Earthquake Education

First, if you’re inspired to help those in Haiti, please see this list of organizations compiled by CBS News. This tragedy teaches us lots of things, about life, and the human condition, and vulnerability, especially as it relates to this planet on which we live. And sticking with the idea of linking teachable moments with topics on this site, today let’s consider plate tectonics and its relation to where and how people live.

Plate tectonics refers to the movement of Earth’s crustal plates. Earth’s surface, or lithosphere, is composed of about 12 of these plates, which can move next to, over, under, toward, and away from each other.

graphic showing tectonic plates and boundaries

All of these tectonic movements can cause earthquakes or volcanoes, and the infamous Ring of Fire is marked by the boundaries of the Pacific Plate with the North American, Nazca, Australian, Philippine, and Eurasian plates.

The January 12, 2010, earthquake in Haiti resulted from a break on the southern fault zone between the Caribbean plate and the Gonave microplate. While this area is not one of the more active earthquake zones on the planet, major earthquakes have occurred, often with devastating results. The January 12 event occurred on a “strike-slip” fault—one in which adjacent plates are moving against each other. Strike-slip events tend to be shallow and can therefore produce violent shaking over a sizeable area. According to the U.S. Geologic Survey (USGS), the magnitude 7.0 earthquake caused strong and very strong shaking in Haiti, with moderate shaking in the Dominican Republic and weak or light shaking as far away as the Bahamas.

plot of shaking intensities for January 12 earthquake

Tuesday’s earthquake reminds us of something we sometimes forget: that oftentimes the regions we don’t consider vulnerable to earthquakes are indeed places where major destruction and loss of life can occur. Where could the next big one happen? Scientists have identified several places where geology and population combine with potentially dangerous results. A few of them are viewable here.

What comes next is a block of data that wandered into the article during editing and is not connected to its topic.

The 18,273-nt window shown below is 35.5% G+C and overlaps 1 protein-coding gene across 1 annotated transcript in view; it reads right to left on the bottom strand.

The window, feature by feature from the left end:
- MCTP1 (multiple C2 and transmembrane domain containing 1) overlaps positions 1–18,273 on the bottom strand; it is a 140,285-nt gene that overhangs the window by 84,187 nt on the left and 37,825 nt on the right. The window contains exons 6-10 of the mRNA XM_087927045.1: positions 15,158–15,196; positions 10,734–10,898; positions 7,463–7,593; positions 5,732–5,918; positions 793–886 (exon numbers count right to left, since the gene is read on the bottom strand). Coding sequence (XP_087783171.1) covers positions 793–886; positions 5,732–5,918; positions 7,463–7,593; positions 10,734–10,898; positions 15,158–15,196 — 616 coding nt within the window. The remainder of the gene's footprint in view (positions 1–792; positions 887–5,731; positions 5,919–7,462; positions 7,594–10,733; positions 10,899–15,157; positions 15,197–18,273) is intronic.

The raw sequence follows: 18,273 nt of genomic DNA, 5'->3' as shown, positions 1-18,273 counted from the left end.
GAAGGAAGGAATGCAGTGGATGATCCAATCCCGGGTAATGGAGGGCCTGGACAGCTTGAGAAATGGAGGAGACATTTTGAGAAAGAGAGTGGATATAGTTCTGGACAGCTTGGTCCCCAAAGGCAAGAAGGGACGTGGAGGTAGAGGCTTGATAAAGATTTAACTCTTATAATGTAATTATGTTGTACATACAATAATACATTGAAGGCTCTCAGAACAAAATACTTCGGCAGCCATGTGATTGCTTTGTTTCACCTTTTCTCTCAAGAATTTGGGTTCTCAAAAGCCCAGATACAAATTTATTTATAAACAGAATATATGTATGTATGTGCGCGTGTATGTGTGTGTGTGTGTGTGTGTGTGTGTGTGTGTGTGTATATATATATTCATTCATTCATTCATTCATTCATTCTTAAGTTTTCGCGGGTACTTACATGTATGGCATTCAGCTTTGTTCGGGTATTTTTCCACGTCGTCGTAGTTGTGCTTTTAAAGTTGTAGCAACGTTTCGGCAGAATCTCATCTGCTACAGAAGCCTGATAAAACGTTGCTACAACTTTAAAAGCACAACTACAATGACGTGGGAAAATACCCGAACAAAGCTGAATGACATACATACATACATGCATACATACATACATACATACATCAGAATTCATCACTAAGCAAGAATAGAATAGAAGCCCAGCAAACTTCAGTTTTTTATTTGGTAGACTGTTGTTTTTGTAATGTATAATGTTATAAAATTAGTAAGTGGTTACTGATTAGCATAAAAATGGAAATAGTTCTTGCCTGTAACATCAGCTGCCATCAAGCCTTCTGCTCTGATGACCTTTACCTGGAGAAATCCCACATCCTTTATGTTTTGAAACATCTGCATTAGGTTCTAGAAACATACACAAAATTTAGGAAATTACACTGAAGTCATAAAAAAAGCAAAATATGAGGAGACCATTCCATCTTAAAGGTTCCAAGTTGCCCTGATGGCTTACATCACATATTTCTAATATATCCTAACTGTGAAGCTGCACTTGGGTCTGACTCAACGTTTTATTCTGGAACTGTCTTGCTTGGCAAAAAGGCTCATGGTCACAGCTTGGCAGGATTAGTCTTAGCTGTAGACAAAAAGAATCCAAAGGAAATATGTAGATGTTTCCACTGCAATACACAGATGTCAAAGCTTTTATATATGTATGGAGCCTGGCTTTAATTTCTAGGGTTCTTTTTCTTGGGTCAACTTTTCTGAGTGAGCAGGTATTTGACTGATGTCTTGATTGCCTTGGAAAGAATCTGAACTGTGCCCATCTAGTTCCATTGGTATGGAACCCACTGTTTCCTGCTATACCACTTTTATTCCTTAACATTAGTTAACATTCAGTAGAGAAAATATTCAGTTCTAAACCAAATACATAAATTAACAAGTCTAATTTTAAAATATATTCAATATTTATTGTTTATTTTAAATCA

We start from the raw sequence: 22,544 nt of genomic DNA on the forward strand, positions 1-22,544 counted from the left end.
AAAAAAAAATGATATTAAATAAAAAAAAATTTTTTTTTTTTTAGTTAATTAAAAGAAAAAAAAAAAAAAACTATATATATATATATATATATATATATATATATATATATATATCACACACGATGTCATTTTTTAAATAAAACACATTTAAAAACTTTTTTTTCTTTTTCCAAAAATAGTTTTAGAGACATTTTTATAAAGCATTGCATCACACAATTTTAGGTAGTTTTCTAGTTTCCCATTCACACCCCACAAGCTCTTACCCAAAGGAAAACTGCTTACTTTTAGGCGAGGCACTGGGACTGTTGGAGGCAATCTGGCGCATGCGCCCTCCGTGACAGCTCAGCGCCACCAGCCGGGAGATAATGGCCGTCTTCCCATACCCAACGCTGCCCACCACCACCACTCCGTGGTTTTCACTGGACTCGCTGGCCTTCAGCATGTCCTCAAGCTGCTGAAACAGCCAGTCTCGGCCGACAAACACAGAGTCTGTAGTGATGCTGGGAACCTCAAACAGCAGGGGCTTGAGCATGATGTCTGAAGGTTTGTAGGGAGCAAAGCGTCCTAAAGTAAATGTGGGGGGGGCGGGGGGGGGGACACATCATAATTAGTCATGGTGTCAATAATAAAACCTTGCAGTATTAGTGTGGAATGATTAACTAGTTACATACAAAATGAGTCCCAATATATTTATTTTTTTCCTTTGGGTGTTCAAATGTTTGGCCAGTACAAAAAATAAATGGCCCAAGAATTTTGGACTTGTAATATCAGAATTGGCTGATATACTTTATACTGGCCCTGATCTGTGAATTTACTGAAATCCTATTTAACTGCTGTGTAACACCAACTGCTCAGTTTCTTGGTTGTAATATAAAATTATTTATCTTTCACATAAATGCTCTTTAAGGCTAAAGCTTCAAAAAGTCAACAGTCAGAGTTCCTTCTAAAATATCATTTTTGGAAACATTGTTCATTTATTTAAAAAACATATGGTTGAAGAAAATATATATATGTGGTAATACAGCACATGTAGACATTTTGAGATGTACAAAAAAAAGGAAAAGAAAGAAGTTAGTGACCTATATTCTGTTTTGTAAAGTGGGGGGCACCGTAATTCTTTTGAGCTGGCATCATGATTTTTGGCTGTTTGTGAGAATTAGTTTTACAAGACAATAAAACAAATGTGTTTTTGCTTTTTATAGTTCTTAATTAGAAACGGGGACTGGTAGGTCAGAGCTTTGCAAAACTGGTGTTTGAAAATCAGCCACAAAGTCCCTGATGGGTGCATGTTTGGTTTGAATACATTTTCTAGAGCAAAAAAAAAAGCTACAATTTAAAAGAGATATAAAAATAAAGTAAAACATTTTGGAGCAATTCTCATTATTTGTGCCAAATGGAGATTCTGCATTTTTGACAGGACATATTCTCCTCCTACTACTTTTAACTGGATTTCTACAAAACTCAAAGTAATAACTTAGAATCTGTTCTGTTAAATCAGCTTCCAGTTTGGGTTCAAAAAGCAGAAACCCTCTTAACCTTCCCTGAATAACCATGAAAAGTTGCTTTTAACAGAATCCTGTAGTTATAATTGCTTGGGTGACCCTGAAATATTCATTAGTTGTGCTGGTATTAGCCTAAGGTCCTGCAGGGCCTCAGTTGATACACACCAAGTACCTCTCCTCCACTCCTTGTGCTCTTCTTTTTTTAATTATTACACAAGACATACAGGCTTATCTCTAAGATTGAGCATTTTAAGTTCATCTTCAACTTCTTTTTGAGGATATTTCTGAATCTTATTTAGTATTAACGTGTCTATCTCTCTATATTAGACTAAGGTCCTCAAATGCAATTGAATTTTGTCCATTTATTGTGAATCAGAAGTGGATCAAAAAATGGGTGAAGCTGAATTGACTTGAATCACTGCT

Fun with Snow

snowflake stamps from the United States Postal Service
The United States Postal Service released these snowflake stamps in October 2006.

Do you remember the year the United States Postal Service offered stamps with photos of lovely snowflakes? Those were by far my favorite holiday stamps to date, and one of the things I liked best was that USPS included some information about the images. For example, the stamps show three stellar dendrites and a sectored plate, each having its own unique characteristics, like every single snowflake out there. Nature. Is. Cool. You can view the original images, and learn more about the uniqueness of snowflakes and how to identify snowflake types, at this site by Cal Tech’s Kenneth Libbrecht, who photographed the snowflakes.

With the Northern Hemisphere winter solstice occurring in less than a week, I thought it would be a good time to pass along some experiments to let you have fun with snow. Check out this article by NCAR scientist Peggy LeMone and this one also. Ideas for a science fair project, perhaps?

And if you’re in the U.S. and want to report your snow (and other precipitation) measurements, check out the Community Collaborative Rain, Snow, and Hail Network (CoCoRAHS) —it’s a great citizen science opportunity.